Following is my response to the fifth graders and all others interested in
the origin (word) of the maize ear
The origins of words can be a lot of fun and teach us a lot about human
history and language development. Have the students check out the etymology
(word history) of ear in Merriam Webster's Collegiate Dictionary (tenth
edition). Hint: the origin of the word for human ears is different from
that of corn ears.
If it still doesn't make sense email me.
At 03:48 PM 5/17/2002 +0100, you wrote:
>That was a good answer, Leszek, but I think the question was "Why is the
>word 'ear' used for this type of inflorescence?" (as opposed to eye or
>nose or throat, for example). I confess I do not know the answer to that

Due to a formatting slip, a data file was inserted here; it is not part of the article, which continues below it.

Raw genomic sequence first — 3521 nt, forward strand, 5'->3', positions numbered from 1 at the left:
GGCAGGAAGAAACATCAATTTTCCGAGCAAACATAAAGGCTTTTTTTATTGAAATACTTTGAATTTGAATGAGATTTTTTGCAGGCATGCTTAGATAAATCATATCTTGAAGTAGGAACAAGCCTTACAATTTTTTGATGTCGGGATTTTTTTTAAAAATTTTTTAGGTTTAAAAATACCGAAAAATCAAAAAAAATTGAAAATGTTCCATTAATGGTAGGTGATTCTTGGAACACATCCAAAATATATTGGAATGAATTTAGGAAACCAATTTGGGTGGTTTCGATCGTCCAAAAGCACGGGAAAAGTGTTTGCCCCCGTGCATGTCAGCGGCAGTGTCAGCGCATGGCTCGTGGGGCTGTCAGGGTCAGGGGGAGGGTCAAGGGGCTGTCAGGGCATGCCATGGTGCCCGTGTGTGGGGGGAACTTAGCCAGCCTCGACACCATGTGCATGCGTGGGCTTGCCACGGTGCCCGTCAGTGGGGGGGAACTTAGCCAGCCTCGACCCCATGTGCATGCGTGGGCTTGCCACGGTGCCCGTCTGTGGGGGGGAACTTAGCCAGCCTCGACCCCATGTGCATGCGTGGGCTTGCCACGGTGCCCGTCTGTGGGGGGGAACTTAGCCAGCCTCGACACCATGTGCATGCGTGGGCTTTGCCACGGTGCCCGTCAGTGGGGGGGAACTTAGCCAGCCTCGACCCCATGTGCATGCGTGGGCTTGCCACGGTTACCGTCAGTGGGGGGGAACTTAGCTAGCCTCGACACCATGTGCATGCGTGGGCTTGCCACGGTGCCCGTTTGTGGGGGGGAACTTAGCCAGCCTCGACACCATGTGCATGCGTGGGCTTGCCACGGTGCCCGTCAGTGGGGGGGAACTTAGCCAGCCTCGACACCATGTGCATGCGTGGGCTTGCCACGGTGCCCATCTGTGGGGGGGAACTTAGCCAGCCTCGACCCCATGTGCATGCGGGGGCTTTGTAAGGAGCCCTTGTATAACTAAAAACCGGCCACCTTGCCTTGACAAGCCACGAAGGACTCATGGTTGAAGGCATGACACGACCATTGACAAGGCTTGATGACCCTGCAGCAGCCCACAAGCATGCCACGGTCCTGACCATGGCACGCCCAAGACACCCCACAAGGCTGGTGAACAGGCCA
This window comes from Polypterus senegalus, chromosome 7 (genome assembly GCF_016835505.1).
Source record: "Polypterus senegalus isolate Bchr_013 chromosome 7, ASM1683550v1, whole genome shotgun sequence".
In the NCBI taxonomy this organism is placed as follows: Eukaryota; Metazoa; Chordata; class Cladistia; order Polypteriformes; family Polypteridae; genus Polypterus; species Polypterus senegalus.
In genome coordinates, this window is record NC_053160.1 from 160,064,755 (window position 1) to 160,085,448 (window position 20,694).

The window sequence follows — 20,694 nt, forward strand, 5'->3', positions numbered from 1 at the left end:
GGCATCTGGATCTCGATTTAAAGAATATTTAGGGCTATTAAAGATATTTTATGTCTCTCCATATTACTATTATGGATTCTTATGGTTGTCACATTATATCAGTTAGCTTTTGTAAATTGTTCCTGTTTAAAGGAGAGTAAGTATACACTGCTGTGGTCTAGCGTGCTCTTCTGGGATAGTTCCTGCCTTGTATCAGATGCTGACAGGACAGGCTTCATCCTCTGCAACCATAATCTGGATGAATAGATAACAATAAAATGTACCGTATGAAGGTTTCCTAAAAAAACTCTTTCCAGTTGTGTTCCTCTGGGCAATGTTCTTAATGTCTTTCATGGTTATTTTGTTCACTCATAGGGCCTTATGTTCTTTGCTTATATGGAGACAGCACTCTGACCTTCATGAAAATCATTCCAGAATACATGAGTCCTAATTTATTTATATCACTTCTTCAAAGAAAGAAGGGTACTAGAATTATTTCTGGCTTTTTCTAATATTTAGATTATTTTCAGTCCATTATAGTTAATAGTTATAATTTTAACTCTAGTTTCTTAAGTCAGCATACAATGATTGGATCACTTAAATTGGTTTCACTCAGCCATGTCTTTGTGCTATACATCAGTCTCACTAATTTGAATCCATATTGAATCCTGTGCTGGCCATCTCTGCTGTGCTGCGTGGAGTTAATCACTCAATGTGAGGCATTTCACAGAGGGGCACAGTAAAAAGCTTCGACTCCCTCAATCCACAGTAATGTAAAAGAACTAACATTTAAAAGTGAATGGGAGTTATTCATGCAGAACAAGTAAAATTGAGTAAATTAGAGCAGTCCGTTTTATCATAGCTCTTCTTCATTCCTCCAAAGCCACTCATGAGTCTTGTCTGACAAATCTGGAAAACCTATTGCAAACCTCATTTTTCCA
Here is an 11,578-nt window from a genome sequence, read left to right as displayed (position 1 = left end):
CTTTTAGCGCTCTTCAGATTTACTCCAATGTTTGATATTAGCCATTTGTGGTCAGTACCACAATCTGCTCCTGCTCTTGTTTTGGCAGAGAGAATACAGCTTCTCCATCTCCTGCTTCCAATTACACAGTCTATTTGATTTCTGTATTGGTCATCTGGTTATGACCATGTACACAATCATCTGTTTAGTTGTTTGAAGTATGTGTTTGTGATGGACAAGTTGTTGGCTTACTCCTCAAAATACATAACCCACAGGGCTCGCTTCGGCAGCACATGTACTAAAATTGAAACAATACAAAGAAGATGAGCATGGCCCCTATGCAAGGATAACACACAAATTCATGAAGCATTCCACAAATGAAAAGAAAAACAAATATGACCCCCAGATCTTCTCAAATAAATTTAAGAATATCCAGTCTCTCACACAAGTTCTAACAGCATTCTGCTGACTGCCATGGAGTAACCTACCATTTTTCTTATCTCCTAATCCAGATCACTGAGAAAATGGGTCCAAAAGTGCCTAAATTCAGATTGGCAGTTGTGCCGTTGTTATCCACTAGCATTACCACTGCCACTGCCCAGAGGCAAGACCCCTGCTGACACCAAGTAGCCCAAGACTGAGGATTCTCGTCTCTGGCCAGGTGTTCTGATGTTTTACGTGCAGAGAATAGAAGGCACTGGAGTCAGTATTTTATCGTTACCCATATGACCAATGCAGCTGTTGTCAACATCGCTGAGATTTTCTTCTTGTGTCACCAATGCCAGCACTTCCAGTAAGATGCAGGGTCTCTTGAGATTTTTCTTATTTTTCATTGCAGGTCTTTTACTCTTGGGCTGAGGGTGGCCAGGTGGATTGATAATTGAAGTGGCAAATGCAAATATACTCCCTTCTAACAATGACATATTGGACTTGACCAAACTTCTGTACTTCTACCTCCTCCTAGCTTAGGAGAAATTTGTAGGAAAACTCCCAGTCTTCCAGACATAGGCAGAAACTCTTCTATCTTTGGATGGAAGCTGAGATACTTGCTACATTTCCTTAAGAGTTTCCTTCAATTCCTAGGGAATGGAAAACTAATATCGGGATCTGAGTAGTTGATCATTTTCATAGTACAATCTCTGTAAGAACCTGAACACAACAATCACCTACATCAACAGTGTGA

>question but I do know why the word "corn" is applied to the kernels.
>"Corn" used to be descriptive of size (and probably of shape too);
>anything the size of a grain of wheat was corn-sized, which is why
>wheat is also called "corn" (in the UK). I deduce that the Indian maize
>being described as "corn" by the early Europeans was a tad smaller in
>the kernel than modern maize. Anyway, this older meaning of the word
>"corn" can still be seen in e.g. the name "corned beef"; "corn" here
>describes the size of the salt crystals used in the curing -- neither
>maize nor wheat have anything to do with it!
William F. Tracy
Department of Agronomy
College of Agricultural and Life Sciences
University of Wisconsin-Madison
457 Moore Hall
1575 Linden Dr.
Madison, WI 53706
FAX (608) 262-5217
And pray what more can a reasonable man desire, in peaceful times, in
ordinary noons, than a sufficient number of ears of green sweet corn
boiled, with the addition of salt.
Henry David Thoreau, Walden